© Linsey Gosper
1 February to 25 February 2012
Object Love, Linsey Gosper’s series of photographic self-portraits, features
an array of female personas based on conventional versions of femininity.
Using humour and gentle subversion, her works explore alternative views of
‘woman’, providing a more contradictory, fluid, and liberating understanding
of the construct.
The portraits are set in an ordinary backyard, with a green lawn, corrugated
iron shed, garden gnomes and roses. It is not the place we’d expect to
encounter these transgressive characters. Amongst this domestic setting
Gosper’s personas act up various roles - femme fatale, virgin, gold-digger.
They brandish the tools of domesticity - mops, vacuums, garden hoses, but we
can’t understand these characters as merely domestic. In Domestic Python for
instance, Gosper takes symbolism into her own hands. Instead of a snake,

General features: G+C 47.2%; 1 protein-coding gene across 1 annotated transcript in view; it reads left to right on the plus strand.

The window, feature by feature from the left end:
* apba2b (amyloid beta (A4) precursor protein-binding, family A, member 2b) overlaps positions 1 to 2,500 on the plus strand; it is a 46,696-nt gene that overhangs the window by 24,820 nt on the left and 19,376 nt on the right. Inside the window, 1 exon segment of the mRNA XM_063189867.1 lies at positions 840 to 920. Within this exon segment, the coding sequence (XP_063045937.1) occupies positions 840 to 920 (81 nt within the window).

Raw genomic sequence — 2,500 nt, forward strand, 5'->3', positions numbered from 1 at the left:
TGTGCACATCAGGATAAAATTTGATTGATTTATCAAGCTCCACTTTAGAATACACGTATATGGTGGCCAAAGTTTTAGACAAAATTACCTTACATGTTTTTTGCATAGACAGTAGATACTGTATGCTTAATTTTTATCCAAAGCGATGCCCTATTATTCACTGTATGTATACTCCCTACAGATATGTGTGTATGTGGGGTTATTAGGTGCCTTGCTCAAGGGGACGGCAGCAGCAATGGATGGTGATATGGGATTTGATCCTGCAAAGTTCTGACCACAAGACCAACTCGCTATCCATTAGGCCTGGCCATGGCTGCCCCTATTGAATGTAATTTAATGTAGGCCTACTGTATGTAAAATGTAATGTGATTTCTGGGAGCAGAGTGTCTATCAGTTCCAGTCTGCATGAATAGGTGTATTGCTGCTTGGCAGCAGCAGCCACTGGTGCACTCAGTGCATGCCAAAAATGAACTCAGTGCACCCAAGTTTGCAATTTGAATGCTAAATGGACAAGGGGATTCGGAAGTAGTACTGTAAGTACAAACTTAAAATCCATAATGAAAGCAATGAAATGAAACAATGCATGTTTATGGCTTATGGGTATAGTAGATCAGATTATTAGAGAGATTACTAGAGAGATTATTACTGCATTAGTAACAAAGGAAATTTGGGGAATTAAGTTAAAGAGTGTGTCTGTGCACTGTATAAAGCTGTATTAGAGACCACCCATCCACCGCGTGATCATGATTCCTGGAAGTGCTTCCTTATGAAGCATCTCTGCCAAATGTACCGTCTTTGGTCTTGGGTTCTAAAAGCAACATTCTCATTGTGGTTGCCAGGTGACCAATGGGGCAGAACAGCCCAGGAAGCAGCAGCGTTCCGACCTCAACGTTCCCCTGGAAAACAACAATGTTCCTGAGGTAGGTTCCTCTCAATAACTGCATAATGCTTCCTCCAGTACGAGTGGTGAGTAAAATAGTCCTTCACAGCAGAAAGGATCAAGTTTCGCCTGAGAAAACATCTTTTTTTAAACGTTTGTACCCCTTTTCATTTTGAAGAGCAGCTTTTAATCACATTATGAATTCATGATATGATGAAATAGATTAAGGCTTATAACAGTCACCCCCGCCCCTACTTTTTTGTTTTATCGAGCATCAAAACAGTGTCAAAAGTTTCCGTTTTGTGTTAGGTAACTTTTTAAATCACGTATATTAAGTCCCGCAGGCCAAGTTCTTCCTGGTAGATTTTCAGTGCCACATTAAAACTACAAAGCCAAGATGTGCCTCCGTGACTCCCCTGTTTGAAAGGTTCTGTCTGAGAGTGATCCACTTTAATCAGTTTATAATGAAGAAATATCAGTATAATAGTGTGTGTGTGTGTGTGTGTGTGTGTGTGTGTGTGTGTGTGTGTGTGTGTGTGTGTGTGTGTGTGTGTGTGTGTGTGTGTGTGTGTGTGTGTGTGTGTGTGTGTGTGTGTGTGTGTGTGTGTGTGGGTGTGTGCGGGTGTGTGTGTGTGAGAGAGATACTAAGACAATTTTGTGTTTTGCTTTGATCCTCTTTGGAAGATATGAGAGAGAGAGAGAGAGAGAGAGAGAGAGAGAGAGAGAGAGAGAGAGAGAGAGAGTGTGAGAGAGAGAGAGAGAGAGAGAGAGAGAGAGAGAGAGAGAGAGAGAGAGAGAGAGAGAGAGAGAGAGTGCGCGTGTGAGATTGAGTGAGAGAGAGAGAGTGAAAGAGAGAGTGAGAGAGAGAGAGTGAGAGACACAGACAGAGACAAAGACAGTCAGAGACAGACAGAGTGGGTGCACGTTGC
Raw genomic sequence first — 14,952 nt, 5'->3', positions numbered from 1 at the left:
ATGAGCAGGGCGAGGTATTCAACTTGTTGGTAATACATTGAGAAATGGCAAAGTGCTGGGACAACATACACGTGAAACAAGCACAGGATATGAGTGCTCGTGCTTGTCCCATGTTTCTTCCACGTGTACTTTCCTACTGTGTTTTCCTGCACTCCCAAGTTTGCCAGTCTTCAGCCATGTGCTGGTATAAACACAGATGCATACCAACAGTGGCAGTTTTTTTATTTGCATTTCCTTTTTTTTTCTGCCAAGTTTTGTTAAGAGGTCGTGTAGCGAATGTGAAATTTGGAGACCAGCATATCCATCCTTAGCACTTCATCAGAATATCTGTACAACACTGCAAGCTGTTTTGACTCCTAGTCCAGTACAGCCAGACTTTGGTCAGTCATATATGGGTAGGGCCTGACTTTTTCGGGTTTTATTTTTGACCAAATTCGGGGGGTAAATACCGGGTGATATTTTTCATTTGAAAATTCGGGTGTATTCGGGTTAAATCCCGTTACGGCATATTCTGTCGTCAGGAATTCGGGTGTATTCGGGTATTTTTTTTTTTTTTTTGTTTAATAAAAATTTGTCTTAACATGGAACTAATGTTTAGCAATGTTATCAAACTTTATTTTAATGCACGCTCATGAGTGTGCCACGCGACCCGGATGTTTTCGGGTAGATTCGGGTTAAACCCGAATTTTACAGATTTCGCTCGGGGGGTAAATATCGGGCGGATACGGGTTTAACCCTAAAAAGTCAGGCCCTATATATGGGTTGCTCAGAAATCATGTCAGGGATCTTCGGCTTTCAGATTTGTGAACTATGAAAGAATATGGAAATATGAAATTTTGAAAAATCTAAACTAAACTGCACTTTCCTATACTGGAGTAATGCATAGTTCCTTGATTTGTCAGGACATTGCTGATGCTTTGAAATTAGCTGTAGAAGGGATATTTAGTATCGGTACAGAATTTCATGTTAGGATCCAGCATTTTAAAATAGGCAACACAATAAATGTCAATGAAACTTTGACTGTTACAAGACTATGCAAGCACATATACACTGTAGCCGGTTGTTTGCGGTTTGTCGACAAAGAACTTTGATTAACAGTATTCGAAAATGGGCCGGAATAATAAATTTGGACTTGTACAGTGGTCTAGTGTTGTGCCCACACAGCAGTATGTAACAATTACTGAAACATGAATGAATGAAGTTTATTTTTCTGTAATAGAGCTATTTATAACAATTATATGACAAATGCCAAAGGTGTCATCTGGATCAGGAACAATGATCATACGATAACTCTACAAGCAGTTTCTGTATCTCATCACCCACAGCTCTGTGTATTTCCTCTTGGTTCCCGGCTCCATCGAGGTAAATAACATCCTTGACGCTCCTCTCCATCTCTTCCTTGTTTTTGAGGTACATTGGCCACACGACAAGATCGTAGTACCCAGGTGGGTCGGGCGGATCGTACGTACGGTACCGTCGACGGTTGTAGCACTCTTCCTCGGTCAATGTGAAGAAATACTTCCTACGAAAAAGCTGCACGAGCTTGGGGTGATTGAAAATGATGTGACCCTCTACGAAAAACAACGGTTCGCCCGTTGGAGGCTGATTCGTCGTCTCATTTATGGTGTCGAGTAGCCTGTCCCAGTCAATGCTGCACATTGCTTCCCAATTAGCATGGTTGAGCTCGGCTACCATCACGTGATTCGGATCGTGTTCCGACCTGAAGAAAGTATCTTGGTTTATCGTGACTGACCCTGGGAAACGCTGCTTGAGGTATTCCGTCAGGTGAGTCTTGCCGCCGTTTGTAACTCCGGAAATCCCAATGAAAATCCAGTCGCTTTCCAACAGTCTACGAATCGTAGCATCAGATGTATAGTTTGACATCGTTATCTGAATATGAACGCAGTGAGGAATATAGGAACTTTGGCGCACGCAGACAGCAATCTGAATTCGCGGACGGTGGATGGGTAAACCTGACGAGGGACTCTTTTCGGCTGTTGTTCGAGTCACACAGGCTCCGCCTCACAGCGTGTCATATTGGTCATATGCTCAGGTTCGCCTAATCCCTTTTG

symbol of power and sexuality, she has a vacuum cleaner coiled snake-like
around her neck, thus providing the drudgery of housework with an erotic
charge and disturbing any easy assumptions.
Photographic self-portraiture has been used by artists such as Cindy Sherman
and Claude Cahun as a tool for feminist enquiry and empowerment. In the same
vein, Gosper creates and controls the way her ‘women’ are depicted and
consumed. With the shutter release cord clearly visible in the photographs,
Gosper wants us to remember she is in control.
Linsey Gosper is a Melbourne based artist and curator working predominately
with photography and installation. In broad terms, her practice investigates
the construction of identity and of the construction of the image itself.
Linsey recently curated Contemporary Landscapes at the Colour Factory Gallery
in Fitzroy, where she is currently the gallery manager. She has a Master of
Fine Art from the Victorian College of Art, University of Melbourne and has
exhibited extensively at artist run, regional and commercial galleries in
Australia. Her work is in the University of Newcastle collection and private